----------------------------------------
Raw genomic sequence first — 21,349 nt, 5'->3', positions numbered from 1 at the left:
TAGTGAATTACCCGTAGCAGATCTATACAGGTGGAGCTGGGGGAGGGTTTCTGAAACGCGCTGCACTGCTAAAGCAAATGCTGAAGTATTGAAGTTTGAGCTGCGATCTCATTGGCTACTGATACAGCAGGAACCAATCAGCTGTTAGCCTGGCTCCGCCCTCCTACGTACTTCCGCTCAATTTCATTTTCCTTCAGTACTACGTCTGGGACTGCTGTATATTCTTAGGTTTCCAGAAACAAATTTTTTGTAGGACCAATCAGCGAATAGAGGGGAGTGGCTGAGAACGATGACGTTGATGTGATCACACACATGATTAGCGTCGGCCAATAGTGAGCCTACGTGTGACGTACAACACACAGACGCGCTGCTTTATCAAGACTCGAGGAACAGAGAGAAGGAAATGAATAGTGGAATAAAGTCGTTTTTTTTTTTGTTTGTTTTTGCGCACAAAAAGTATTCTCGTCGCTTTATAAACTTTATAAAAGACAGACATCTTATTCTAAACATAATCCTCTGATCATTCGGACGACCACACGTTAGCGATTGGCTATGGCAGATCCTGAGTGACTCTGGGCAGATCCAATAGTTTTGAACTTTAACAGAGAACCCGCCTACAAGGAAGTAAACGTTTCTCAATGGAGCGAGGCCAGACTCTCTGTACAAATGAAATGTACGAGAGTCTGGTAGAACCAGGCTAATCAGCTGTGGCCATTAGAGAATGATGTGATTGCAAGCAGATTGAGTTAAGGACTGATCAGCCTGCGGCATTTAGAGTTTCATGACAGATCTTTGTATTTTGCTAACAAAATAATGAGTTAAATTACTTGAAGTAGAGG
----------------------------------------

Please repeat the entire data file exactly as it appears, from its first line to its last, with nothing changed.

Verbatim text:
Raw genomic sequence first — 21,349 nt, 5'->3', positions numbered from 1 at the left:
TAGTGAATTACCCGTAGCAGATCTATACAGGTGGAGCTGGGGGAGGGTTTCTGAAACGCGCTGCACTGCTAAAGCAAATGCTGAAGTATTGAAGTTTGAGCTGCGATCTCATTGGCTACTGATACAGCAGGAACCAATCAGCTGTTAGCCTGGCTCCGCCCTCCTACGTACTTCCGCTCAATTTCATTTTCCTTCAGTACTACGTCTGGGACTGCTGTATATTCTTAGGTTTCCAGAAACAAATTTTTTGTAGGACCAATCAGCGAATAGAGGGGAGTGGCTGAGAACGATGACGTTGATGTGATCACACACATGATTAGCGTCGGCCAATAGTGAGCCTACGTGTGACGTACAACACACAGACGCGCTGCTTTATCAAGACTCGAGGAACAGAGAGAAGGAAATGAATAGTGGAATAAAGTCGTTTTTTTTTTTGTTTGTTTTTGCGCACAAAAAGTATTCTCGTCGCTTTATAAACTTTATAAAAGACAGACATCTTATTCTAAACATAATCCTCTGATCATTCGGACGACCACACGTTAGCGATTGGCTATGGCAGATCCTGAGTGACTCTGGGCAGATCCAATAGTTTTGAACTTTAACAGAGAACCCGCCTACAAGGAAGTAAACGTTTCTCAATGGAGCGAGGCCAGACTCTCTGTACAAATGAAATGTACGAGAGTCTGGTAGAACCAGGCTAATCAGCTGTGGCCATTAGAGAATGATGTGATTGCAAGCAGATTGAGTTAAGGACTGATCAGCCTGCGGCATTTAGAGTTTCATGACAGATCTTTGTATTTTGCTAACAAAATAATGAGTTAAATTACTTGAAGTAGAGG